Friday, May 7, 2021
Dyslexia is a language-based learning disability that is characterized by difficulties with accurate and fluent word recognition and by poor spelling and decoding abilities. Every learner is unique and the rate of development will vary from person to person and that's why I will continue to work with others to help students with dyslexia.
From the Salem Evening News
Our View: Detecting Dyslexia
May 6, 2021
It’s not like state education leaders have been relaxing without much to occupy their time, after more than a year spent ripping apart and rebuilding public education in a pandemic. But guidelines for screening for dyslexia, particularly in the elementary grades, are a long time coming.
The Legislature three years ago voted to require screening for the neurological disability, as Massachusetts joined 34 other states including New Hampshire to do so, according to the National Center for Improving Literacy. But a definition of dyslexia, and a framework for screening for districts to implement, were just released by the state Department of Elementary and Secondary Education this past January.
Research suggests as many as 17% of children are affected by dyslexia, which hinders one’s ability to recognize and decode words, as well as the sounds associated with printed language. Spotting and addressing dyslexia is as essential to a young student’s learning and development as is identifying those students who are nearsighted or need help hearing.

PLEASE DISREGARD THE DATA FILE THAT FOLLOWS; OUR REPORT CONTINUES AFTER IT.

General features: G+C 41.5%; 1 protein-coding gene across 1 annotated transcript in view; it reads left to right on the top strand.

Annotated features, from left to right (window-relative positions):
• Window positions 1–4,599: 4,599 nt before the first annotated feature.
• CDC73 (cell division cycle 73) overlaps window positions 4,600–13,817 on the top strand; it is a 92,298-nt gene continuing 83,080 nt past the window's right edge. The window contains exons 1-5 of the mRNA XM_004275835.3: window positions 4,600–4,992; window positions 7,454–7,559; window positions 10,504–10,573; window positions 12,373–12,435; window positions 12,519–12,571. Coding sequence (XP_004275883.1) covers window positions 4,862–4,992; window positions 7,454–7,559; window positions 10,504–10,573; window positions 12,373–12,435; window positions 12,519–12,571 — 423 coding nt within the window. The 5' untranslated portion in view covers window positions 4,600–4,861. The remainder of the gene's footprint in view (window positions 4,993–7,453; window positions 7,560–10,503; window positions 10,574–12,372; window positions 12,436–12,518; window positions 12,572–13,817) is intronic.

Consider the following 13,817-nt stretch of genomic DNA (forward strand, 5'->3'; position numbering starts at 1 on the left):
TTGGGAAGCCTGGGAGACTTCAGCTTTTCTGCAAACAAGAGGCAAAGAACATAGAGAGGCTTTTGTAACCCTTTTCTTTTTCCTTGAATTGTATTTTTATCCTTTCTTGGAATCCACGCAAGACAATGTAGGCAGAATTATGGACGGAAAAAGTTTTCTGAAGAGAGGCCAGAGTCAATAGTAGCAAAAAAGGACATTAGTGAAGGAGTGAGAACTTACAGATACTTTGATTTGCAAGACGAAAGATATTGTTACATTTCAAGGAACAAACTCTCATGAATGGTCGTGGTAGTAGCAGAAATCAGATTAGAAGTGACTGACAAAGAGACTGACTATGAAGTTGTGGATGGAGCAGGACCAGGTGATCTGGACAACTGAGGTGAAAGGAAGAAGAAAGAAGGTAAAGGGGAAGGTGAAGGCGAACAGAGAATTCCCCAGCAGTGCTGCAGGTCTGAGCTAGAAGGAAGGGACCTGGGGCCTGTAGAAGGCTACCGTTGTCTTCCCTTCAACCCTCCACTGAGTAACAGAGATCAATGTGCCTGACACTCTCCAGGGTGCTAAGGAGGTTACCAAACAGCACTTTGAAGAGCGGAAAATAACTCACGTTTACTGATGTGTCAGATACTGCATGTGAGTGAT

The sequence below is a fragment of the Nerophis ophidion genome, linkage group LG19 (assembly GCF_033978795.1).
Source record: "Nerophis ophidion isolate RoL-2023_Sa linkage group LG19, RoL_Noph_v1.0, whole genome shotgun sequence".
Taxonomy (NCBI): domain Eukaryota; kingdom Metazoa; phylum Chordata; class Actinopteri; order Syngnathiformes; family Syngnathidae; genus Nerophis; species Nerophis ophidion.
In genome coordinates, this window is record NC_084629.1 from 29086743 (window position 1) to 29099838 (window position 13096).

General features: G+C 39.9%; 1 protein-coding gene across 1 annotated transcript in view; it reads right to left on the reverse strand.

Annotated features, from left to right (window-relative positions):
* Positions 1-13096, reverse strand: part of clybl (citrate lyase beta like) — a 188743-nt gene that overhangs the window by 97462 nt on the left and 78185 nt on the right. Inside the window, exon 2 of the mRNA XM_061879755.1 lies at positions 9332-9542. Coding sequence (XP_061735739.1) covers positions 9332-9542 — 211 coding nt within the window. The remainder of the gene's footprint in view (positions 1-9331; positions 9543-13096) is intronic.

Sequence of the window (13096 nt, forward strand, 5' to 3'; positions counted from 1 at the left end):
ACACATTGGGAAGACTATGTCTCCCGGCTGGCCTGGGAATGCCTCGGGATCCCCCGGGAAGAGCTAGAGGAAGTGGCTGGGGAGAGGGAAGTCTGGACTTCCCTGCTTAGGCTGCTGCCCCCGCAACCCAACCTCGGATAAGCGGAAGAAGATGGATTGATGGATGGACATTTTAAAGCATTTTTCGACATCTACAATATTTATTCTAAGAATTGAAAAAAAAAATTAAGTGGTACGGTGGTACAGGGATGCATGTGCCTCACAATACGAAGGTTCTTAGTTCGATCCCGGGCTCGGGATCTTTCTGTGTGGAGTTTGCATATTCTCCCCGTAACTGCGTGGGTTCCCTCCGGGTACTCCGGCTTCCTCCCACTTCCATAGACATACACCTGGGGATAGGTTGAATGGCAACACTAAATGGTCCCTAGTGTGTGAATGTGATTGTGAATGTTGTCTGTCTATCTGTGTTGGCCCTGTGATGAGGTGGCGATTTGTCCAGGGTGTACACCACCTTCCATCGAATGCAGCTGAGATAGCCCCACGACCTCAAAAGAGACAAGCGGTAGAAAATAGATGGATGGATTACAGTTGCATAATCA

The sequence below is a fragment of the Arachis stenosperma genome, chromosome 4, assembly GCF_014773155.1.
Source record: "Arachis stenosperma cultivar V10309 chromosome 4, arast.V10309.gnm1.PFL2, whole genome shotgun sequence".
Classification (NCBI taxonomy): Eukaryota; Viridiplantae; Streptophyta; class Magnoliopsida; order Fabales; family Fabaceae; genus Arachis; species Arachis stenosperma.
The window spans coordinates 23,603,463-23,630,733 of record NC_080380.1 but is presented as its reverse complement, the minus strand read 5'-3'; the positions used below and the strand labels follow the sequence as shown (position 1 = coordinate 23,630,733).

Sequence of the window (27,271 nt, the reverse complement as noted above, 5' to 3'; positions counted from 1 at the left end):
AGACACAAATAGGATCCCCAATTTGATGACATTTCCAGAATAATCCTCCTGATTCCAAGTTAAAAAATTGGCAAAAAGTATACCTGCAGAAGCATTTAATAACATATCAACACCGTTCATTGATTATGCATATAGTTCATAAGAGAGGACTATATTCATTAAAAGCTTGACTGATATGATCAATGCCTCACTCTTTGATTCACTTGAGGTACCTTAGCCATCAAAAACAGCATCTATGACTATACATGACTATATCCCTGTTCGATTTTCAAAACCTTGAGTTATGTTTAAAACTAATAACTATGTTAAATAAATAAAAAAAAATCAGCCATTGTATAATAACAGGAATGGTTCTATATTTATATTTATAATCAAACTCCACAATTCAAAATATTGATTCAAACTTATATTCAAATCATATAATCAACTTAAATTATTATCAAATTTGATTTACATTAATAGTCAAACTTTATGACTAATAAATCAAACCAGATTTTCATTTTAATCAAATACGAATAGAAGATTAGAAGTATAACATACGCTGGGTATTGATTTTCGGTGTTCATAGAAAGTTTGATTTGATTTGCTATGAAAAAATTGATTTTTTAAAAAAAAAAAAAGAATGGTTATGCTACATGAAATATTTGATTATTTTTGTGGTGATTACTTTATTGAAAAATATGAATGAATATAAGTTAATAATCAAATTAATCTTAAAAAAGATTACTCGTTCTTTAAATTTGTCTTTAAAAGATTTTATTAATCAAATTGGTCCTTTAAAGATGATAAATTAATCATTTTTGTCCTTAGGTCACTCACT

“Despite the number of students impacted, the considerable advances in research, and the increase in dyslexia-related legislation in the U.S., early identification and targeted education of students with dyslexia in public schools remains a challenge,” write the authors of the state’s guidelines. Their 81-page document, covering the gamut from who screens children and how, to descriptions of evidence-based programs to help students learn to read, is a significant step in addressing this need.
We look forward to the day in the near future when identifying dyslexia, and arranging resources for those with the disorder, is as unremarkable as the school nurse asking students to read off the letters on an eye chart.
Sen. Bruce Tarr, R-Gloucester, who co-sponsored the 2018 bill prompting the new guidelines, told Statehouse reporter Christian Wade that Massachusetts needs to be “far more aggressive” about intervention. “No child should be sitting in a classroom struggling to keep pace and feeling frustrated or depressed because they have dyslexia that hasn’t been properly identified or addressed,” said Tarr. Indeed, It’s as unjust as allowing a child who cannot see the whiteboard to sit disengaged in the back.
Creating a protocol to detect and address dyslexia is the least we can do for our kids.